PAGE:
Because both unwanted drug dealers and pharmaceutical companies manufacture, distribute and / or dispense drugs, then they are in the same legal, regulated class. The equal treatment that is owed this commercial class under the 14th Amendment is called administrative due process. The role of administrative law courts in the D.E.A. and in state regulatory agencies is to apply this equal adjudicatory process to determine these parties' legal rights to make and sell drugs.
Given this equal adjudicatory treatment, these administrative law courts may license drug dealers that meet their standards, and they may enjoin those drug dealers that do not. These administrative injunctions, if violated, may be enforced by judicial injunctions, using judicial courts' contempt powers. This regulatory process is non-criminal.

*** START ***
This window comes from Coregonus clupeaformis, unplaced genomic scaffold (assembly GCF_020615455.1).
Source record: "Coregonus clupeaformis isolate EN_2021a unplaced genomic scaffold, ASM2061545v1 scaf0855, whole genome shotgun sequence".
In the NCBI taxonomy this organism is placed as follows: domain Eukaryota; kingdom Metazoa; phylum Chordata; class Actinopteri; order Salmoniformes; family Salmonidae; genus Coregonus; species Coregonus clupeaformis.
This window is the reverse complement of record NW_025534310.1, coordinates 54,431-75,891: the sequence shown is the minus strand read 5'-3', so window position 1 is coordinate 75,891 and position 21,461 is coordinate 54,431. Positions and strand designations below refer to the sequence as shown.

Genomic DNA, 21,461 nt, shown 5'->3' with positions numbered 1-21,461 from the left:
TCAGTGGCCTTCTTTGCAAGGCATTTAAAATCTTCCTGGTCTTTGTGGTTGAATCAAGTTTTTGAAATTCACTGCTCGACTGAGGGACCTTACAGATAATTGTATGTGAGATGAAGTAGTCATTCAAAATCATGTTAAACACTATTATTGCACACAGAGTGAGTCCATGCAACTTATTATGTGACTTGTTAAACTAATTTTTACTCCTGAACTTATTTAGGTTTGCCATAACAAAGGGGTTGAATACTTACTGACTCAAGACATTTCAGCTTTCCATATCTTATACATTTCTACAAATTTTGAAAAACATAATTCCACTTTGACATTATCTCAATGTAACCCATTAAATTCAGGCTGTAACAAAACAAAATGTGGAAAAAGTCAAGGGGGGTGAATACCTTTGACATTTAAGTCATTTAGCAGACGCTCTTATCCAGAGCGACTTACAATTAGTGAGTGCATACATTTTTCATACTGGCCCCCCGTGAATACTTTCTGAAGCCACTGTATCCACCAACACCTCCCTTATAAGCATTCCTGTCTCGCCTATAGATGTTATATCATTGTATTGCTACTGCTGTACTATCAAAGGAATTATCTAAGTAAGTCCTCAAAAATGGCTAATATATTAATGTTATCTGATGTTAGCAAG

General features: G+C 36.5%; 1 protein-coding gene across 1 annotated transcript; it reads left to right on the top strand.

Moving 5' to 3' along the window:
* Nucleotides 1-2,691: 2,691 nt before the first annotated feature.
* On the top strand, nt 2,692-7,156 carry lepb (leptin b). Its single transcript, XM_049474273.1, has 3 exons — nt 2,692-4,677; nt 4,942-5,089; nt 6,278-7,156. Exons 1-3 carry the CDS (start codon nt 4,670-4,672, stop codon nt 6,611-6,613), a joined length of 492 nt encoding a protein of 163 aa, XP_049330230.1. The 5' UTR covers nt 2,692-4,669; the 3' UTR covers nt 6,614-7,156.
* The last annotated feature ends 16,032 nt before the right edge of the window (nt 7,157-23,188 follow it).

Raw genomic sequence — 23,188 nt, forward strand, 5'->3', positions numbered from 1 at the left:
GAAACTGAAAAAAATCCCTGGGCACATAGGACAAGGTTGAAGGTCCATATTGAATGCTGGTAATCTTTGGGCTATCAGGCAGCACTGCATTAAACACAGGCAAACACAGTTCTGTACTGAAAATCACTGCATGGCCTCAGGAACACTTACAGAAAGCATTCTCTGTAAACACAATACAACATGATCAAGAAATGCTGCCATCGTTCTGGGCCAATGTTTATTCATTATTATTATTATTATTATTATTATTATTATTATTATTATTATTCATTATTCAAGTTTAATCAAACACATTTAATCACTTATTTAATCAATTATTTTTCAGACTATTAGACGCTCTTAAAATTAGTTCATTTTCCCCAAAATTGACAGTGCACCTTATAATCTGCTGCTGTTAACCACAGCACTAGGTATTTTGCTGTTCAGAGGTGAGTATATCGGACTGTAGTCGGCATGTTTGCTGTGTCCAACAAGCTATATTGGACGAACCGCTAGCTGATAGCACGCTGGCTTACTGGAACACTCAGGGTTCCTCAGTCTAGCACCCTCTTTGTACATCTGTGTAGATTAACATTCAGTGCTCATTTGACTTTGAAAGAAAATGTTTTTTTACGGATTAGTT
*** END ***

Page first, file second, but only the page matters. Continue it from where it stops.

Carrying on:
The Separation of Powers Doctrine and the Case or Controversy Requirement of American constitutions prevent judicial courts from acting upon this same regulatory subject matter, i.e., drug commerce, or upon the same legal issue, i.e., who may sell drugs to the public, neither subject of which is justiciable. Thus, not until parties have exhausted their administrative equitable remedies do judicial courts gain any power over any drug matter.
Within America's fifty states, judicial courts have no original, subject matter jurisdiction over drug possession, which is a natural right. These courts have jurisdiction only over cases, which include injury. Thus, the judicial power over drugs operates in non-criminal equity and solely over drug commerce – not drug possession, and judicial courts have power over this drug commerce only in their appellate – not original – capacity.